I have two nieces who are college freshmen this year. One is my niece by marriage and the other has been stuck with me since birth. The two nieces have never met. They’re going to different schools and studying different majors.
But over the summer, I saw their excitement for graduation slowly being overshadowed by a little nervousness about the unknown days that were before them. There is just so much they haven’t done yet. Some of that is fun, and other parts are a little terrifying.
I’m having trouble fighting the temptation to offer my advice to them because in my mind, I was in college yesterday rather than 20 years ago. In fact, I was still a college student when I became an aunt, so I pulled out my 20-year-old journal to give myself a little dose of my firsthand experience.
And I found this: “If all of this is supposed to build character, then I have ENOUGH character. I’m good, thanks.”
Prior to writing my snarky journal entry, I had been spending time in Romans 5, and I’m pretty sure I was a little exasperated at Paul. Were it not for this little purple book, the afflictions I was dealing with that day would be long forgotten. But in 1999, they mattered.
I was clearly not interested in signing up for more afflictions even if it would make me into a mature adult! Even though at 19-ish there was just so much I hadn’t done yet: I hadn’t learned the value of endurance, the soundness of proven character or the power of hope.
We also rejoice in our afflictions, because we know that affliction produces endurance, endurance produces proven character, and proven character produces hope. - Romans 5:3-4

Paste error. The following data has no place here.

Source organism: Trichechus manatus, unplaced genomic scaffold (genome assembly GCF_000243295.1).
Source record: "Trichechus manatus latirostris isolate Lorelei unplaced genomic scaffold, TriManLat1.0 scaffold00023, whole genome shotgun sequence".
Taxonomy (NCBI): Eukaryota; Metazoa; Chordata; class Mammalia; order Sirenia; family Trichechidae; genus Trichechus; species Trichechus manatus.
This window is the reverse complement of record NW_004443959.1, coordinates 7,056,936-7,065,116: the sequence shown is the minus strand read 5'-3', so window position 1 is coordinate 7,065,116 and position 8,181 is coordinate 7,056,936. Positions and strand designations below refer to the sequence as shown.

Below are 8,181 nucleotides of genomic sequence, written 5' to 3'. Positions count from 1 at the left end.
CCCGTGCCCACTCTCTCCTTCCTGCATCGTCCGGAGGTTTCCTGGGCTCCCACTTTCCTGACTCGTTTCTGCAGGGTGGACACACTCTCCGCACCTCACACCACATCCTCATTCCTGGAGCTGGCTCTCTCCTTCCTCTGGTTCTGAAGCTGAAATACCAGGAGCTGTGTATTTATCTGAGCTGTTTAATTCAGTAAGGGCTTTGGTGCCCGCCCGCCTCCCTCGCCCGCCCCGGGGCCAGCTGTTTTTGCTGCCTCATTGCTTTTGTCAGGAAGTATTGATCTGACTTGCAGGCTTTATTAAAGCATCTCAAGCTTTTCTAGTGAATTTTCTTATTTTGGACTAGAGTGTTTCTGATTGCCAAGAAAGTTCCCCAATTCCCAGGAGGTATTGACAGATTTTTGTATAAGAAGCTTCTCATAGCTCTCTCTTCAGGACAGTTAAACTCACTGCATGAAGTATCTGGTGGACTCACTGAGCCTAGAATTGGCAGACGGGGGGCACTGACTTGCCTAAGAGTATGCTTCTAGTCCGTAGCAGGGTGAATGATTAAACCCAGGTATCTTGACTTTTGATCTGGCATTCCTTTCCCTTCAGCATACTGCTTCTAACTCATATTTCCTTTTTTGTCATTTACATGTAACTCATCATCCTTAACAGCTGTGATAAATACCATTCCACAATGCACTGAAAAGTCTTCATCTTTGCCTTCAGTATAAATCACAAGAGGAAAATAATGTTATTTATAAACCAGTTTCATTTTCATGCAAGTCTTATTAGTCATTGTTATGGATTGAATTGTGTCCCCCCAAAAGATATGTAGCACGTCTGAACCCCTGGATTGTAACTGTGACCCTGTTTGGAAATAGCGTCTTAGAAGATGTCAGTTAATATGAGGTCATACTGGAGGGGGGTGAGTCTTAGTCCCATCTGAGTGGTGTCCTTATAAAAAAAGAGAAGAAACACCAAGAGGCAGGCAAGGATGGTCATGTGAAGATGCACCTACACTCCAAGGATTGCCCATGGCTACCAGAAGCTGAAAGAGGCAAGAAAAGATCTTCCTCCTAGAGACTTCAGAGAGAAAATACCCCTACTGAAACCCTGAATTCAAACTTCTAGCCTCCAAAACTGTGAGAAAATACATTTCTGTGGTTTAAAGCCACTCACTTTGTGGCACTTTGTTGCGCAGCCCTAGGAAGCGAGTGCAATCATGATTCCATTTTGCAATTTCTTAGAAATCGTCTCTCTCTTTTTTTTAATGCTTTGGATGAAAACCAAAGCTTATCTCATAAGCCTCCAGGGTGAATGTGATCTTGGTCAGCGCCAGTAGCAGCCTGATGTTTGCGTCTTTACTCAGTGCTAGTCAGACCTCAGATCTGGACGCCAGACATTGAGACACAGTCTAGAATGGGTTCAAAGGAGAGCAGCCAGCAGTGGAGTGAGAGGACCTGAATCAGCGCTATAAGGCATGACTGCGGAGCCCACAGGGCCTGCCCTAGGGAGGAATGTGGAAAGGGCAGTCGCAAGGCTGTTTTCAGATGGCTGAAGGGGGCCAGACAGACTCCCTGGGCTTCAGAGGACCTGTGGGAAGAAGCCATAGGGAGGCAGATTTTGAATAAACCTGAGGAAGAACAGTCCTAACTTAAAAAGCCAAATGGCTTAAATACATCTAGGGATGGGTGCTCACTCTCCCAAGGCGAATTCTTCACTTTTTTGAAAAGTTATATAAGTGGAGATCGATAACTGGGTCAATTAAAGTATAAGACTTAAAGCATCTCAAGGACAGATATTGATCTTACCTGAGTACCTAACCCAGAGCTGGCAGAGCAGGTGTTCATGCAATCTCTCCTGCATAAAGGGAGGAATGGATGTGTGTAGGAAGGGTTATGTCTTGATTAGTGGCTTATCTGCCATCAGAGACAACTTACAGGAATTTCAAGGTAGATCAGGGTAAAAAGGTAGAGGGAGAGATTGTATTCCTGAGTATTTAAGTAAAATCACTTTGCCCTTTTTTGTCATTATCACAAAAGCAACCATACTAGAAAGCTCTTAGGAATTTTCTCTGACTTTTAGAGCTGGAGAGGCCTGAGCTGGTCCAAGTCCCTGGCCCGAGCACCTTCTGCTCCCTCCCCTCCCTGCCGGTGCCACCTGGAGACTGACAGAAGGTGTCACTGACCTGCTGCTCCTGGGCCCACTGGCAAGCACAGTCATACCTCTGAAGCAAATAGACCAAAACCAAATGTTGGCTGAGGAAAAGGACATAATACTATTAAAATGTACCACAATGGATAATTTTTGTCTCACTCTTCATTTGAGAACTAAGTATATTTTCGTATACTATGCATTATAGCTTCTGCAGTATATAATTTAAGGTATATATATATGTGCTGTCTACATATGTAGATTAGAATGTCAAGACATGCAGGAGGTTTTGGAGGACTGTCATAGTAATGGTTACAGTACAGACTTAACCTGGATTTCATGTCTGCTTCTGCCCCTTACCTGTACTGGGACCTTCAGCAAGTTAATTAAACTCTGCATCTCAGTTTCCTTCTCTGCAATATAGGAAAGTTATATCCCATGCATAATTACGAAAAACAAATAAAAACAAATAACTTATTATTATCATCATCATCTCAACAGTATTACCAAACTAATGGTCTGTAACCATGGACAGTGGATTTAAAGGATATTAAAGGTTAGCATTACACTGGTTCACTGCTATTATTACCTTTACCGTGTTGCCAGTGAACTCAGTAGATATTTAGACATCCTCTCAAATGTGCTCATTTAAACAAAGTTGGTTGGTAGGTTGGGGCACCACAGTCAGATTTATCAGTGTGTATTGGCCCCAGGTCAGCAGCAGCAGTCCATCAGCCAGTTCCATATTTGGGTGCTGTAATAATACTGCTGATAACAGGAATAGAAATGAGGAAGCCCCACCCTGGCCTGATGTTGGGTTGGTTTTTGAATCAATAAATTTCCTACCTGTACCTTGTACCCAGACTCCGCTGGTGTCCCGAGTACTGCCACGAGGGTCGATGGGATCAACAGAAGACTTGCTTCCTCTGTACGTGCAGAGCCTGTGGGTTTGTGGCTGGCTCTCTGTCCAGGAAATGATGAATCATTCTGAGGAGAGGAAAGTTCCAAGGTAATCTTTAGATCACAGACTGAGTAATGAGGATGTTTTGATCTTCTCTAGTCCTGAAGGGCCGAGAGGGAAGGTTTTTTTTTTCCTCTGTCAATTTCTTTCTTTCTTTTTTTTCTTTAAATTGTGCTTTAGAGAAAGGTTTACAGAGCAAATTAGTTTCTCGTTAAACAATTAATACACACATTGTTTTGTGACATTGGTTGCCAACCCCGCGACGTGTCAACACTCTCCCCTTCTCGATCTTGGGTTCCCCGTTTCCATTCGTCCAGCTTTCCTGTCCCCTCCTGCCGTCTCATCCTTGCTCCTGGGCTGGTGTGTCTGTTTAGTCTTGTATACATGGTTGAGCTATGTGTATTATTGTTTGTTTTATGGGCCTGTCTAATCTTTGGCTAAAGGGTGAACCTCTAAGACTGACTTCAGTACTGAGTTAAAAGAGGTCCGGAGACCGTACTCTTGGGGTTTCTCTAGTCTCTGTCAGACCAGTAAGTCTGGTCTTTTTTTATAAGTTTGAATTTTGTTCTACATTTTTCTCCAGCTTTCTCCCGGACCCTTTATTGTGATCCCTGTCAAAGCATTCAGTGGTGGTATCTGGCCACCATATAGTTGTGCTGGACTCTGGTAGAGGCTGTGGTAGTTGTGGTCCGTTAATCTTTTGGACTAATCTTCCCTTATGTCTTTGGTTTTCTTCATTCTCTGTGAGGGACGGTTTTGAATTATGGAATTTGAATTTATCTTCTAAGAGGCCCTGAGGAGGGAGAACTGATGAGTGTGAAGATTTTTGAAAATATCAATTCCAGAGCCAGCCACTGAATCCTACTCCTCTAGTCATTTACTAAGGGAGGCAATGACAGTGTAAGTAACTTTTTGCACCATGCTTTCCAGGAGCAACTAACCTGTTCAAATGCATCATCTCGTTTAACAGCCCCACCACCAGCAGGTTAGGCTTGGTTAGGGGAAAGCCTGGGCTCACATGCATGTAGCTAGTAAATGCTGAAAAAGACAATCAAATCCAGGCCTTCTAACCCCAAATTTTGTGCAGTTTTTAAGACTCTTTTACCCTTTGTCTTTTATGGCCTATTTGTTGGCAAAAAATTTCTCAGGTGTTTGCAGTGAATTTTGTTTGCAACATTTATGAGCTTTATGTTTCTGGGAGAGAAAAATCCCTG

In fact, most of my life I haven’t actually liked the idea of being hopeful. Hope is great for other people if that’s what keeps them going, but I prefer feeling prepared … which is really just another way of saying I would rather be in control. Hope feels like opening myself up to disappointment.
It seems not much has changed in the human heart in 2,000 years because Paul understood this desire to have control. Instead of encouraging the illusion of control, he reminds the church to be willing to hold some hope in our hearts.
This hope will not disappoint us, because God's love has been poured out in our hearts through the Holy Spirit who was given to us. - Romans 5:5
If I could tell the college version of me anything, it would be the same thing I’m still reminding myself of today: allow these present afflictions to draw you nearer to the heart of the father.
Keep going (endure).
Keep letting him work on you (character).
Keep hoping in the promises of God.
Written by Susan Simmons, manager of development communications for the Development team with Buckner International.